Mar. 5, 2009 Most college students will admit to searching their couch cushions for extra coins to do laundry. But Jon McKinney's cushion hunt isn't about finding money. He wants to help epidemiologists identify what's triggering diseases like asthma in children, and he's got the backing of the Environmental Protection Agency.
Working with Dr. Glenn Morrison, associate professor of environmental engineering at Missouri University of Science and Technology, the junior is developing the science behind “building forensics,” an emerging field that lies at the outer edge of environmental engineering.
“Our goal is to identify what's happened inside a home based on the 'unique fingerprints' of the chemicals we find,” McKinney says.
The pair is using nondestructive techniques to take samples from couch cushions, drywall and even concrete to identify the concentration of chemicals that had been in the home. If successful, the technique would make it easier for scientists to reliably identify the chemical causes for many diseases.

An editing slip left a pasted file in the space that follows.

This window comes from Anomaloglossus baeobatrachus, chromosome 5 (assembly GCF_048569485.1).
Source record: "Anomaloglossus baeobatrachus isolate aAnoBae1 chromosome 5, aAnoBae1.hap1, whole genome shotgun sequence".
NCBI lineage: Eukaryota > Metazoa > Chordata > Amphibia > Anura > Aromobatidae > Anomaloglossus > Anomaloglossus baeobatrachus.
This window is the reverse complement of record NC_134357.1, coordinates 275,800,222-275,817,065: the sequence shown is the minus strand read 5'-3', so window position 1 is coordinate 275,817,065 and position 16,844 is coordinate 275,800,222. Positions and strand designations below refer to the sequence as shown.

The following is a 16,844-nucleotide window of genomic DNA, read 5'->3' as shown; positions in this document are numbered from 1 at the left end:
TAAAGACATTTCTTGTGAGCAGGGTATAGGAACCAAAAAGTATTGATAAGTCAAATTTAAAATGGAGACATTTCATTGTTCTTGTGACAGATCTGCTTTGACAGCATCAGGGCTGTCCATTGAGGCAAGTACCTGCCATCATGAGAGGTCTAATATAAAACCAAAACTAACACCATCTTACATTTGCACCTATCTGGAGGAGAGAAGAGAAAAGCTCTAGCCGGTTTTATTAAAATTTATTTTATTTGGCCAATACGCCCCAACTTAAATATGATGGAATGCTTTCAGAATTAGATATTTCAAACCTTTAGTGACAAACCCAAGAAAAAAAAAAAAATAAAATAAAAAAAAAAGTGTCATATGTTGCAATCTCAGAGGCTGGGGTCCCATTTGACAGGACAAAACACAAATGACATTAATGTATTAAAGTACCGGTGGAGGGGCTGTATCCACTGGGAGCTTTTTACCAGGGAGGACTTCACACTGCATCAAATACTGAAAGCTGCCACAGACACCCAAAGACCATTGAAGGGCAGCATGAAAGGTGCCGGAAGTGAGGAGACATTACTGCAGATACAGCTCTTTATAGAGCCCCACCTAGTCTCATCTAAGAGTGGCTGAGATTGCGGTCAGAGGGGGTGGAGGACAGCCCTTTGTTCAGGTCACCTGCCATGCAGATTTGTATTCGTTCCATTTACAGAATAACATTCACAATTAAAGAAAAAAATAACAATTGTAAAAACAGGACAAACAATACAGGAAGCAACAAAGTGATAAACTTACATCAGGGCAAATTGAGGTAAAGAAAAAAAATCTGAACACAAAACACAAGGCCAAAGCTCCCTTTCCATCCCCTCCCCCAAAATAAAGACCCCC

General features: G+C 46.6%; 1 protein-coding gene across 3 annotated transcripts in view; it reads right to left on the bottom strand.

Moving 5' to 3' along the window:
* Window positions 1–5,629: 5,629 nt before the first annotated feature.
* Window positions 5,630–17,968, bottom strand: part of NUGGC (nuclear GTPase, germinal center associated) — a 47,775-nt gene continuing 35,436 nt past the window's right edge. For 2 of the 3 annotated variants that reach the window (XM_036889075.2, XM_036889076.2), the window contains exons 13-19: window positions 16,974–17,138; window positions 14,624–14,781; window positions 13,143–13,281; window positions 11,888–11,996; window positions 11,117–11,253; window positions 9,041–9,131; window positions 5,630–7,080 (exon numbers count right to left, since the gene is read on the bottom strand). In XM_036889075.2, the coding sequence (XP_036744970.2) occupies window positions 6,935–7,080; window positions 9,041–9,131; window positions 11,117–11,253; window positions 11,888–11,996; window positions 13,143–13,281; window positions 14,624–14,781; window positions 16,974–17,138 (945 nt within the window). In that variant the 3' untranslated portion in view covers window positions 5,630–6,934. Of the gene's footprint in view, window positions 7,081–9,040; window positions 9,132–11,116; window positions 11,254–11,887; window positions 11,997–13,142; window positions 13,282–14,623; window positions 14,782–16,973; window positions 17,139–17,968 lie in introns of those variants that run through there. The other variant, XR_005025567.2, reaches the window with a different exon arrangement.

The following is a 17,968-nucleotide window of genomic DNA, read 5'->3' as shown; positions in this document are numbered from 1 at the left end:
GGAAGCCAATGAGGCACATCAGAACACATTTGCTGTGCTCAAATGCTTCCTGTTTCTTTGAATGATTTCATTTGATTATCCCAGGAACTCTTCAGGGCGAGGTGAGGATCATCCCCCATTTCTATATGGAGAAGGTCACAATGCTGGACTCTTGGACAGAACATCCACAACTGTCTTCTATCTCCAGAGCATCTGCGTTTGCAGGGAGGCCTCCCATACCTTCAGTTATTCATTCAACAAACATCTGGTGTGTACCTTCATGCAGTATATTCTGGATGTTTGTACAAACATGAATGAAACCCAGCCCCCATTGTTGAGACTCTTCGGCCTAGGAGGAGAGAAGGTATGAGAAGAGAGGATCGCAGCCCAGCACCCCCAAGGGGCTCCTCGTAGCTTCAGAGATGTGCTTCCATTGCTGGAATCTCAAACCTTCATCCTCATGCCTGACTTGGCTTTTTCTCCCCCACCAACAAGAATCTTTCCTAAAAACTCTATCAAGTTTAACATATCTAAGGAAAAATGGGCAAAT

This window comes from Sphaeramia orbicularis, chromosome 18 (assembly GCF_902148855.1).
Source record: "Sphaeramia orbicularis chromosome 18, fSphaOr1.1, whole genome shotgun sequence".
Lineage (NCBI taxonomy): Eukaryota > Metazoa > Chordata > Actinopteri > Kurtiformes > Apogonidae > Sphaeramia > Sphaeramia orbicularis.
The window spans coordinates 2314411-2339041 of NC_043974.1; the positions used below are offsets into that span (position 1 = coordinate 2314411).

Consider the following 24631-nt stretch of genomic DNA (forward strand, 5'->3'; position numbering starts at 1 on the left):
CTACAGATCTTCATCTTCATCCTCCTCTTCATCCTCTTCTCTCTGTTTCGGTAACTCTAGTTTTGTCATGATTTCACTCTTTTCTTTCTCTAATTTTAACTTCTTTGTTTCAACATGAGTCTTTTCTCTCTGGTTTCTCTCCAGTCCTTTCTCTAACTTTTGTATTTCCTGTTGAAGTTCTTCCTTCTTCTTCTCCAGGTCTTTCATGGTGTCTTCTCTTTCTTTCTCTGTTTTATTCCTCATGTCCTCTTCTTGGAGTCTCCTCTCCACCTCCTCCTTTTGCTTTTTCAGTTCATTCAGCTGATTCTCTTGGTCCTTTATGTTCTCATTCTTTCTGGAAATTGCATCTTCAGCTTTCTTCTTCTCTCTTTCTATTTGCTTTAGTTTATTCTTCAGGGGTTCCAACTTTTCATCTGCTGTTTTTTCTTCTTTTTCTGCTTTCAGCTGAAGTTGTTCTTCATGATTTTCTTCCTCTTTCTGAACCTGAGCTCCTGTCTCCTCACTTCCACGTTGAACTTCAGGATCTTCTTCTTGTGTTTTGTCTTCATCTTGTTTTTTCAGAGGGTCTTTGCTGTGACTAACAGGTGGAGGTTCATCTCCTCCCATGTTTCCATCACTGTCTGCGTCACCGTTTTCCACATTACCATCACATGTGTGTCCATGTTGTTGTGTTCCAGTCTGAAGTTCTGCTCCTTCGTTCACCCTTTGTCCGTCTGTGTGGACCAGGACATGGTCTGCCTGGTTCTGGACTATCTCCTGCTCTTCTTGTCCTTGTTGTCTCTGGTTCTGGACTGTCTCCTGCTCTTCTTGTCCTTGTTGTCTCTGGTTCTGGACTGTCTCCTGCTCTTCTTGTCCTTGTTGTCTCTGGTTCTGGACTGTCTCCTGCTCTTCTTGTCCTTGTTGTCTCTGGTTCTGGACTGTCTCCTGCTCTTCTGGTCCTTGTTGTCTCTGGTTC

The problem of indoor pollution has escalated in recent years as homes have been made more energy efficient, reducing the amount of natural ventilation and allowing a buildup of potentially harmful substances in the air. Many researchers believe the air found inside people's homes can be more hazardous to their health than the smog and other environmental pollutants they are exposed to during outdoor activities.
“You can choose what water you drink. You can choose what you eat. But you can't choose what air you breathe,” says McKinney, explaining his interest in the field. “This work combines nature, ecology and chemistry - all the things I like.”
The EPA estimates Americans spend roughly 90 percent of their time indoors, and indoor air pollution - caused by sources ranging from paints to cleaning solvents, personal care products to furnishings - has been linked to a wide variety of adverse health effects. Children, the elderly, and those with chronic ailments like chronic obstructive pulmonary disease are particularly vulnerable, perhaps in part due to their weaker immune systems and increased time spent indoors.
Many people don't realize the amount of chemicals they introduce into their homes every day. For example, dry-cleaned clothes can emit perchloroethylene, a chemical that has been shown to cause cancer in animals. Studies indicate that people breathe low levels of this chemical in homes where dry-cleaned goods are stored.
McKinney is currently establishing the “fingerprint” of chemicals in the type of foam materials that are commonly present in furniture cushions.
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